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NGAD: Why the Air Force Has Big Plans for a New Stealth Fighter

US Air Force image of possible NGAD Concept. Image Credit: US Air Force.
US Air Force image of possible NGAD Concept. Image Credit: US Air Force.

Next-Generation Air Dominance (NGAD): How Will the Air Force Build a New Stealth Fighter? Does the Air Force Need a New Stealth Fighter? – Does the U.S. military really need a next-generation fighter? The Chinese and Russians are supposedly developing a 6th-generation warplane and the United States doesn’t want to finish in last place, so to speak. But could some of that money, time, effort, and resources be better spent optimizing the F-22 and F-35? That’s one way of thinking, but Air Force brass doesn’t agree. The commanding general of Air Force Combat Command said in October of last year that the 6th-generation fighter is his number one priority.

Air Force Leadership Says America Needs to Stand and Deliver the New Fighter

General Mark D. Kelly, speaking at a Mitchell Institute for Aerospace Studies event, said that the Next-Generation Air Dominance (NGAD) airplane must fight in the enemy’s back yard. Kelly sees the NGAD as connecting the dots on all the parts of the Air Force’s future air superiority battle doctrine.

Kelly shared even more ambitious thoughts on the NGAD at a conference in September. He said the Pentagon needs to approach the development of the 6th generation fighter in the same manner as the United States executed the Manhattan Project for creating the atomic bomb during World War Two.

How Far Along Is the NGAD?

Not much is known about the NGAD fighter. A “secret prototype” reportedly flew in 2020. The NGAD has been hyped as a long-range aircraft with “digital engineering, agile software development, and open architectures,” according to an Air Force report released earlier this year. The Air Force claims that the NGAD is proceeding according to schedule.

Concept art shows a diamond-shape and dual engines with large internal weapons bays housing multi-role munitions to strike ground targets. The airplane is believed to be able to lead a network-centric aerial combat operation that would link drones and other fighters such as the F-22 and F-35.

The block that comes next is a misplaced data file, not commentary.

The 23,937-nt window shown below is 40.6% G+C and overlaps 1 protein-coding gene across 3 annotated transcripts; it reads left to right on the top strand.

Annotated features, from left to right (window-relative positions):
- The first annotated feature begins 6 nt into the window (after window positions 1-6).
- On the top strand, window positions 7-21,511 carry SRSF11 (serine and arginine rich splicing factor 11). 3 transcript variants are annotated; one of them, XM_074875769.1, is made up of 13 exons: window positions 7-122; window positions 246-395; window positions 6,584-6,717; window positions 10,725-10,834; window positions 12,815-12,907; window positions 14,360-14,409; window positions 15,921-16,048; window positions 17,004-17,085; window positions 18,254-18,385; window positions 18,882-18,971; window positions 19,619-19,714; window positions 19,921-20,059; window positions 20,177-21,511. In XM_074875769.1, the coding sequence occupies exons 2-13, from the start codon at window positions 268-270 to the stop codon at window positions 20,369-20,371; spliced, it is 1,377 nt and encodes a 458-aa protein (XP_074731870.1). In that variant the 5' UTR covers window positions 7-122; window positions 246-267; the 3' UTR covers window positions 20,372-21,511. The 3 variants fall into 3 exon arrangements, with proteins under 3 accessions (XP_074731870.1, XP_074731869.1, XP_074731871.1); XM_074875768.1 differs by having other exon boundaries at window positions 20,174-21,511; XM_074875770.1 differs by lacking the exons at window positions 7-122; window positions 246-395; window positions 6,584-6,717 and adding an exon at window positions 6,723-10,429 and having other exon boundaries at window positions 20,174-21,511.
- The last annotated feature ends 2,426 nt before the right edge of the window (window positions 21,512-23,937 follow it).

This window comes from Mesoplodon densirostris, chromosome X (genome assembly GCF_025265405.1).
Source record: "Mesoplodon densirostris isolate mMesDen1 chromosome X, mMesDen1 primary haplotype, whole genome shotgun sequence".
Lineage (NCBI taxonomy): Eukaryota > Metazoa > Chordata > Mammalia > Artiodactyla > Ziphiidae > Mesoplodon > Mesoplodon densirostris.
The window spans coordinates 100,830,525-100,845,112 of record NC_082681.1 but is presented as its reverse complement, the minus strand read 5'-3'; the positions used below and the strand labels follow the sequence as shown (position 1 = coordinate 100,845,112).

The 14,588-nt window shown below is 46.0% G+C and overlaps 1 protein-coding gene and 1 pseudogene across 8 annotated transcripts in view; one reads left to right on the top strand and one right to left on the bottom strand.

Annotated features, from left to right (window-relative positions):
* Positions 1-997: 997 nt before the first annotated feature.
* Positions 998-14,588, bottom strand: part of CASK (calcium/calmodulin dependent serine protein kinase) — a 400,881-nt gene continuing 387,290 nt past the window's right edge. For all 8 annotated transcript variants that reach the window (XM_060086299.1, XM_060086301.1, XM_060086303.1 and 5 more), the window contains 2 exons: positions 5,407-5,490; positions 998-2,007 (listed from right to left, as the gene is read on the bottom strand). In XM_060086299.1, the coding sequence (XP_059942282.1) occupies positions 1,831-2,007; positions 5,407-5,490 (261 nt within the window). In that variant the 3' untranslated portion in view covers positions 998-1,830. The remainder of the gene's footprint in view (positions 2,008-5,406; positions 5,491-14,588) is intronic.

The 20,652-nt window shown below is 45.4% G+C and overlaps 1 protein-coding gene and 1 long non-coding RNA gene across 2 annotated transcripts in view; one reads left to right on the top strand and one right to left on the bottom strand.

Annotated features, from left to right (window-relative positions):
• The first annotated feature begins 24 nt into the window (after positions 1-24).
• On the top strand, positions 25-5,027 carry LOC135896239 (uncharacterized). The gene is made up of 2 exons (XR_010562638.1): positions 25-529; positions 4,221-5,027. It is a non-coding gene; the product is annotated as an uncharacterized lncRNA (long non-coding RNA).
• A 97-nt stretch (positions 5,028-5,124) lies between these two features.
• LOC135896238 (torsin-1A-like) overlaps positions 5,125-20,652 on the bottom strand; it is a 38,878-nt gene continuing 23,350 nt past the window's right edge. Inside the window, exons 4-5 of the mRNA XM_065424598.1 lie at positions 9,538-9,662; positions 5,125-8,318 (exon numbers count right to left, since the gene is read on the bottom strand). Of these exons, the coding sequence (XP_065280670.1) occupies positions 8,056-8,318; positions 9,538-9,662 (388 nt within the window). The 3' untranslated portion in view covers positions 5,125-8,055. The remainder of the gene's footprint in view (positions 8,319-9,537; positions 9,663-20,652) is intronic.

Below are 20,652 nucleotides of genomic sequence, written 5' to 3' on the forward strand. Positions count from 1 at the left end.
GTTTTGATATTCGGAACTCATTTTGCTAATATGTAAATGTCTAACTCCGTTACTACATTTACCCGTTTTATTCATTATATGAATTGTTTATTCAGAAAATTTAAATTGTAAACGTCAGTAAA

The Price Tag Is High

A “whole of nation” effort to make the next generation fighter will be up to Congress and the White House. So far the legislative branch is cooperating. NGAD was allocated a whopping $955 million in the FY20 National Defense Authorization Act. In FY21, the NGAD got its full funding request of $904 million.

Here is the challenge: we’re getting close to a billion dollars a year for a program that the public knows little about. The Air Force is saying “trust us we’ll build it.” The generals and acquisition officers are asking for the moon but are offering few details. It’s understandable that the American program is secretive. Russia and China are potentially leaping ahead with their next 6th generation fighters. Press reports keep circulating about China’s efforts. Russia has its planned 6th generation MiG-41 fighter. although Moscow’s track record on deploying new weapons platforms in mass or at all is not exactly a good indicator.

Can the Americans Beat the Chinese and Russians?

Once you figure in the cost of developing hypersonic missiles, as several reports suggest NGAD will be armed with, this fighter plane arms race is concerning. What if the Russian and Chinese 6th generation fighters are vaporware? Both countries are known for over-hyping future weapons systems. If that’s the case, perhaps the Americans could win the race. With all the funding, it should be more than a technology demonstrator by the end of 2022. Hopefully, then we will have a better picture of what the NGAD really is.

Now serving as 1945’s Defense and National Security Editor, Brent M. Eastwood, Ph.D., is the author of Humans, Machines, and Data: Future Trends in Warfare. He is an Emerging Threats expert and former U.S. Army Infantry officer. You can follow him on Twitter @BMEastwood.

Written By

Now serving as 1945s New Defense and National Security Editor, Brent M. Eastwood, PhD, is the author of Humans, Machines, and Data: Future Trends in Warfare. He is an Emerging Threats expert and former U.S. Army Infantry officer.